I often hear that a new year is supposed to be brought with festivity, joy, and resolutions. I have caught glimpses of these social norms in the outside world each year. The crisp, rigid running shoes on the street or the holiday-present athletic trainers trotting into the gym—each a testament to our desire to start anew and become the best person we can be (physically anyway). For some reason or another, however, we give up on ourselves and stop going to the gym, start choosing the slippers, or simply give up on the goals we had. So instead of saying to myself “I will walk myself to the gym every day and be physically active as of tomorrow” (or next week, or the beginning of the month, or the start of a new year, what have you) I decided to just say to myself “I will be active today”.
Despite my good intentions, I actually wasn’t very active today (and speaking of intentions, here’s a great article on why our actions define us, not our intentions). Instead, I spent most of the day proverbially flooring it, stuck to a gas pedal for an hour each way to see a good friend. It was nice to catch up with Raymond, though he no longer had the expected Adidas rather a pair of Top-Siders (a nice upgrade, might I add), and see how he’s enjoying school. He speaks fondly of the training he’s found at school and of the different pairs of shoes he owns for each occasion, which he has to order in a very specific manner—I’m certainly jealous of such discipline. Other than my close encounters with the accelerator, and the occasional kiss with the break, I spent my day lounging at home. People were over to celebrate a birthday but they left soon enough. As per usual, I kept to myself—too many shoes make me uncomfortable—and ended up calling it a day early.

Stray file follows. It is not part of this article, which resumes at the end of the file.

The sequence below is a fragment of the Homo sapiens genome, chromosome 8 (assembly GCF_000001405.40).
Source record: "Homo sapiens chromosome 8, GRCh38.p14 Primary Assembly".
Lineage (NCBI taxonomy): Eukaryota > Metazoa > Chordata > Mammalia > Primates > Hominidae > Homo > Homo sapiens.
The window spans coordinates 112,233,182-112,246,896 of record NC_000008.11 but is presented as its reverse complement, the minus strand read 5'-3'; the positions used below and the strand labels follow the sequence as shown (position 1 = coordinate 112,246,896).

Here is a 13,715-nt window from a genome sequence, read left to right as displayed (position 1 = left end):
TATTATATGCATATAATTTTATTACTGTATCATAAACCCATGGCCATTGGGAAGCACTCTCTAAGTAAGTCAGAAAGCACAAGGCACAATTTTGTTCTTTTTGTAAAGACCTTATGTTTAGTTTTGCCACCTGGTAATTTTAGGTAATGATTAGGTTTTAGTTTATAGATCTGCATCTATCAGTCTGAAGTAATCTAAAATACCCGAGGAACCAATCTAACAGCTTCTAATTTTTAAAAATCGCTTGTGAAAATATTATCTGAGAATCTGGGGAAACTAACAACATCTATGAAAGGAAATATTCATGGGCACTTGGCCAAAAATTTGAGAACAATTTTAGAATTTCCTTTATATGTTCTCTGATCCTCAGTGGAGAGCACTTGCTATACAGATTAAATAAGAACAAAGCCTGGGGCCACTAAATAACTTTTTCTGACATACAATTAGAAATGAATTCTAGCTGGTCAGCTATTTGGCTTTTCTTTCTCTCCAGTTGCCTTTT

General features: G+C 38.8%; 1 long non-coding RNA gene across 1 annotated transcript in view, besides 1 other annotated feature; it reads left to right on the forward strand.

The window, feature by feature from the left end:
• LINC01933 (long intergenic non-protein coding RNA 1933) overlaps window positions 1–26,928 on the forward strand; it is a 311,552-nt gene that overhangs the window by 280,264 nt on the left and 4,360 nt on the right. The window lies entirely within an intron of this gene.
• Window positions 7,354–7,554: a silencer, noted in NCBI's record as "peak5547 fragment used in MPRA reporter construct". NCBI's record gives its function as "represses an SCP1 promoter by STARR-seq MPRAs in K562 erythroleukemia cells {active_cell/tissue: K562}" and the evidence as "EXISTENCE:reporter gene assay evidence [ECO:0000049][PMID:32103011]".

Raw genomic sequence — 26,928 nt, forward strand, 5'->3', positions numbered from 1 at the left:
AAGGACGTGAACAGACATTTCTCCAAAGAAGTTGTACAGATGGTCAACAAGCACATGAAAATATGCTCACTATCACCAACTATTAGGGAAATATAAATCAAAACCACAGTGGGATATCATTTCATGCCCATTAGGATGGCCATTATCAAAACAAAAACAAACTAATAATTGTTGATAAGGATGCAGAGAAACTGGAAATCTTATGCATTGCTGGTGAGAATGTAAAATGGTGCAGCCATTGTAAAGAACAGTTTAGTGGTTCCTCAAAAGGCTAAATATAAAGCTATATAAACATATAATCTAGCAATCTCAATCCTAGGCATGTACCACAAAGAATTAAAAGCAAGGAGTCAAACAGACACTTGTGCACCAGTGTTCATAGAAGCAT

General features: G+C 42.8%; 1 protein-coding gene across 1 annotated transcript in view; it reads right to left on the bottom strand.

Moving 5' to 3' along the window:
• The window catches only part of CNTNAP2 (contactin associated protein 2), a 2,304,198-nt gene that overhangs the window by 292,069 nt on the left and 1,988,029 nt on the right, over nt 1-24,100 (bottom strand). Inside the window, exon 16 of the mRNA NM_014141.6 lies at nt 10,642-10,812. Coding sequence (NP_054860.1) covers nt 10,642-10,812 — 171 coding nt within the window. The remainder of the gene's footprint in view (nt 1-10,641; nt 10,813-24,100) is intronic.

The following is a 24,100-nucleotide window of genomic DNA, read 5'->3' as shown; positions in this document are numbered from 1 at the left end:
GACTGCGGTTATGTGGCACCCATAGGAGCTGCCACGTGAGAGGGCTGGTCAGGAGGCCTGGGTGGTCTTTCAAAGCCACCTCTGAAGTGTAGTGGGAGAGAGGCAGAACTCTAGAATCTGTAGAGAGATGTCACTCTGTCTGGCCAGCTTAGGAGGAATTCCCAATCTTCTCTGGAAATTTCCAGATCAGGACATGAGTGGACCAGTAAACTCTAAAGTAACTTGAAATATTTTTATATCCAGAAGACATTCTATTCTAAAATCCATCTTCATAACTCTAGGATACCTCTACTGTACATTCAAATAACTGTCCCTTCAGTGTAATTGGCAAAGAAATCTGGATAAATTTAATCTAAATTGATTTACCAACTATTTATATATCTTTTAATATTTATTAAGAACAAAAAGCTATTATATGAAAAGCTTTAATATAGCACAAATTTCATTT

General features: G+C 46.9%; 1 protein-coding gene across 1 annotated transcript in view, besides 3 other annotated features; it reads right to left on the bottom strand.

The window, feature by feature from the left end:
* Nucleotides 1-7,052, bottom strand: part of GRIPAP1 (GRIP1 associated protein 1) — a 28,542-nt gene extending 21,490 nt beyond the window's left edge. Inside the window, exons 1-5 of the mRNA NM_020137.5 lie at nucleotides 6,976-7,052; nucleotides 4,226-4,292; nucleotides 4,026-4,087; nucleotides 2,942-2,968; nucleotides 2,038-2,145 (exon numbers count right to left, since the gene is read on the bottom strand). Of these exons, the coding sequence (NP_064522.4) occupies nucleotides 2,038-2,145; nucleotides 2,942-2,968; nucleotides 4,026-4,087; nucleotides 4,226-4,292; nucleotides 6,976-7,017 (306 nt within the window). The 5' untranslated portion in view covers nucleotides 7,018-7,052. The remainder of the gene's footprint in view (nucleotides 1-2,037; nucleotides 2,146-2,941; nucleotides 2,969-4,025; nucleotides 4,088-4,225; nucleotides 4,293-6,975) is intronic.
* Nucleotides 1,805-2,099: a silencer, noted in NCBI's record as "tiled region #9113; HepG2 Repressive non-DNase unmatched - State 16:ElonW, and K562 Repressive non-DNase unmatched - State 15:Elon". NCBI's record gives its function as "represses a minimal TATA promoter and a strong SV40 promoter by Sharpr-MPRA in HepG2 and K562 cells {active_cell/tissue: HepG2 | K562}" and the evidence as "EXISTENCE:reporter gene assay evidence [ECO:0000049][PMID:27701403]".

In conclusion, while many of you try to start a new year hitting the ground running, I took it easy. Lets see what tomorrow brings.